The songs for “Xanadu” come from the compositions of Jeff Lynne and John Farrar, a team that did not work together until “Xanadu.”
Their songs are perfect, if unexceptional, examples of ’80s pop. A few of them went high on pop charts, much higher than “Xanadu’s” receipts went on box office lists. The title song and “Magic” did exceedingly well. Lynne and Farrar also had the smarts to pepper “Xanadu’s” score with work they wrote separately for other purposes. Chief among the songs added to “Xanadu” is the Electronic Light Orchestra’s “Evil Woman,” written by Lynne, and another ELO favorite, “Strange Magic.” Farrar’s main solo contribution is a hit he wrote for Olivia Newton-John, “Have You Never Been Mellow.”
Eighties music aficionados may overlook the weakness of “Xanadu’s” story line just to hear familiar hits of which they might be fond and for which they might be nostalgic. Lynne and Farrar’s score is, in general, serviceable at best. In Mazeppa’s case, it provide good background for Robert Harris to be creative and use Seaman’s runway of a set to vibrant purpose.
One can see how Erica Nicole Rothman’s Kira can fall hard for C.J. Celeiro’s Sonny. Celeiro comes across as a loveable lunk who may not know what a Muse is, and may miss every classical reference, in addition to some contemporary allusions, but is sincere about wanting to have a roller disco and is direct in the way he expresses his romantic leanings to Kira.
Celeiro is a master of playing Sonny’s dimness. He has the modern young person’s way to being unapologetically indifferent to, and even amused by, ignorance to a science. Sonny can shrug off any slight or laugh away anything he doesn’t understand. He is determined to achieve what he wants and will work hard for it. A challenge Danny makes, and Sonny accepts, speaks to Sonny’s diligence when something he deems important is concerned.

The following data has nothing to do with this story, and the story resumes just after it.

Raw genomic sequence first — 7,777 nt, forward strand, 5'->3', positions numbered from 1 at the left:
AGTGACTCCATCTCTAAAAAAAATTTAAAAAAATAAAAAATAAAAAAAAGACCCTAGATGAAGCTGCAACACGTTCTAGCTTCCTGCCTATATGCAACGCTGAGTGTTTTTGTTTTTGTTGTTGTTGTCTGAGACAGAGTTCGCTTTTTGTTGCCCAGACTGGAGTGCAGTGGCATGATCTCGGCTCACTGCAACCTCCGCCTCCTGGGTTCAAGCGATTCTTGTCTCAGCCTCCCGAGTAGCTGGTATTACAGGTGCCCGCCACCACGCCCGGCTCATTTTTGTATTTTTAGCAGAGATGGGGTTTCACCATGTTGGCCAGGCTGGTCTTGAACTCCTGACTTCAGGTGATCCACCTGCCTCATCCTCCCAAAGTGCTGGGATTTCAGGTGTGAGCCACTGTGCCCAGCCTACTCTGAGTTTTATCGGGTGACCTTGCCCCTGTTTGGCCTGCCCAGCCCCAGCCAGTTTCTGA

Sonny, of course, knows nothing about business or what it might take to keep Xanadu afloat. He is unencumbered by practical considerations. In an ’80s California way, especially associated with Venice Beach, he wants everything to be easy and smooth without having to lift a finger to make it so.
Unless that finger is used to make his dream for Xanadu come true. Sonny’s lackadaisical laziness fades when sprucing up the abandoned theater is concerned.
Sonny may not have many facets, but Celeiro displays all that arise. The actor has a graceful nonchalance about him.
Celeiro is not always as graceful on roller skates. He is the one actor on the Mazeppa stage whose safety and balance I feared for. Rothman saved him from falls at least twice.
Rothman can skate. She is a regular Muse on wheels and seems to enjoy having ball bearings attached to her feet.
Rothman looks as if she’s having a good time as Kira. She certainly has the character and show’s sense of self-deprecation down pat.